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Body Chemical Pollution - How Did it Get in My Body?


I've had several family members die or be touched by cancer. After attending the Relay For Life, an annual 24-hour walkathon in remembrance of those who have died from cancer, a few times you begin to realize that most every family has had experiences with cancer. At first you think maybe they did not live a healthy lifestyle. I realized that was simplistic and shallow.
The reports concerning the high incidences of cancer, diabetes, fibromyalgia, and a host of other diseases suggest that something other than diet and stress are responsible. Especially when you consider that the group most afflicted with the rapid rise in disease is children. Is it possible that the industrial age that brought the comforts of modern living has also created an environment of sickness?
Are there really bad chemicals in my body?
Government and scientific studies now confirm that every individual has dozens, if not hundreds, of foreign and man-made chemicals in our bodies. The chemical constituents in a person's body reflect the industries and agriculture, not just locally, but within the reach of local climate patterns.
Maybe more importantly, the chemical constituents in a person's body reflect the items we purchase every day and bring back to our home for personal use.
Potent chemicals show up in our household cleaning products, home maintenance products, landscaping products, auto products, pet care products, arts and crafts products, office products, and in our personal care products. We breathe, eat, drink, and absorb these chemicals every day.
What are some of these chemicals?
Polyvinyl chloride (PVC) coated wiring and vinyl floors, brominated flame retardants in sofa cushions and mattresses, biphenyl A (a synthetic estrogen) in plastics around the kitchen and food can linings, phthalates in children's toys, and even electronic equipment start off-gassing as they age or are exposed to heat.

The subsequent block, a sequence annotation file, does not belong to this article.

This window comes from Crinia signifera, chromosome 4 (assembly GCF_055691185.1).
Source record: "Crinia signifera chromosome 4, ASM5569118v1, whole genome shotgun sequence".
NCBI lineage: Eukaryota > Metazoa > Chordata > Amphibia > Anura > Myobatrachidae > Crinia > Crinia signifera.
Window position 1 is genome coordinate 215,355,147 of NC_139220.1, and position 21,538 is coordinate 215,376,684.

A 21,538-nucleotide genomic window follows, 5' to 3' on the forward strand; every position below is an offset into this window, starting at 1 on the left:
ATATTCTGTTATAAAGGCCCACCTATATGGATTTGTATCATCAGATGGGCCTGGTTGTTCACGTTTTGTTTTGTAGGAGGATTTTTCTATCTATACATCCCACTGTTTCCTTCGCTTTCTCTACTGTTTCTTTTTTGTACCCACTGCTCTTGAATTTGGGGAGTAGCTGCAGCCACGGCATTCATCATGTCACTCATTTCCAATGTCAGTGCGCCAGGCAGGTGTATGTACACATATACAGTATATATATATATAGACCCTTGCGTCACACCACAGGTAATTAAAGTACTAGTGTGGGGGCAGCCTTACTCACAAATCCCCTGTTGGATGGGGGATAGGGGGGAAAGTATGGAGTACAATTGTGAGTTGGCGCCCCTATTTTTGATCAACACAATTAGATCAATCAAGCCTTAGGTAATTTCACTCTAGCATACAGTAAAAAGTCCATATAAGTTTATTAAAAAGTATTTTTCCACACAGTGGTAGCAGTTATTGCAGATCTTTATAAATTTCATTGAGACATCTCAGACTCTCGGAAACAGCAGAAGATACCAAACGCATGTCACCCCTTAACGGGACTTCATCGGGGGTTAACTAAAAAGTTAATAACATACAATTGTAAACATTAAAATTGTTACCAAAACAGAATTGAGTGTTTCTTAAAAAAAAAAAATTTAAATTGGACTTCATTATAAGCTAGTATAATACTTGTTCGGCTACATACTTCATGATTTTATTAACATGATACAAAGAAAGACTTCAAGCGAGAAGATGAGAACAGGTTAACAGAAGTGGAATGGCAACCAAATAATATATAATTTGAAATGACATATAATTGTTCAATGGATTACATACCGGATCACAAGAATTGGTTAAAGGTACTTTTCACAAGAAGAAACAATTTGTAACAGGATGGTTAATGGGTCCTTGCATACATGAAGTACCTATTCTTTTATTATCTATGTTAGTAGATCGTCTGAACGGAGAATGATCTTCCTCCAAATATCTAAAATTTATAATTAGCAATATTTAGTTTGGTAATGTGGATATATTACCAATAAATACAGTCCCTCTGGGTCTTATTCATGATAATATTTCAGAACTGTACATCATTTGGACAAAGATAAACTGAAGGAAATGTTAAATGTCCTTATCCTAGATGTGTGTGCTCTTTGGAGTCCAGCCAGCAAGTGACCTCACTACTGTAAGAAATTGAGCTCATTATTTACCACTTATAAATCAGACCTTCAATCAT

Off-gassing is the release or evaporation of volatile organic compounds (VOC's). New-built homes, synthetic carpets and insulation, can off-gas for years. Formaldehyde off-gases from the resins used to manufacture plywood and particle board. Modern building materials use urea resin and solvent-based adhesives in many materials.
This may seem intangible to most people until you isolate the example further. Consider the off-gassing of VOC's in a new car. They create a film on the window that takes a bit of scrubbing to remove. You have to almost get a solvent and degreaser to remove. Is creating more chemicals the answer to our problems?
There are more than 3,000 chemicals approved for preservatives and additives in our food. The cosmetics industry uses more 1,600 chemicals to make their products. 85,000 chemicals are readily available to create the consumable goods in our modern society. To be fair, there are naturally occurring chemicals in the environment, also.
Is there really a risk?
The immediate effects are mostly unnoticeable, but the accumulative response to a triggering event may become acute. Often when the body says enough and starts developing a reaction, multiple sensitivities progress in a cascade effect.
Synthetic chemicals cause genetic mutations in cells; specifically in breast, colon, and uterine tissue because of their frequent cell division. In the endocrine system they interfere with the hormones that regulate reproduction, metabolism, and neurological systems.
These chemicals interfere with how the body works and are associated with ADHD, learning disabilities, autism, obesity, and numerous diseases in children. Because these substances are not water soluble and hang around for decades they end up traveling farther than assumed and show up in some very surprising places such as polar bears and the unborn human fetus.
What can we do about it?
Until we stop creating so many hazardous chemicals that are responsible for the increase of many health concerns today it will be up to each of us individually to deal with the chemicals in our body. You can't move out to the country to avoid this problem.
According to Elizabeth Grossman, the author of Chasing Molecules: Poisonous Products, Human Health, and The Promise of Green Chemistry the response of the medical and scientific community is "Not to panic, but make strategic choices. Do what is most beneficial for your life and situation." Don't mix heat, plastic, and food, i.e. the microwave. Stay away from endocrine disruptor chemicals and heavy metals. Diseases often take years to manifest or become apparent so detoxifying your body regularly is recommended.


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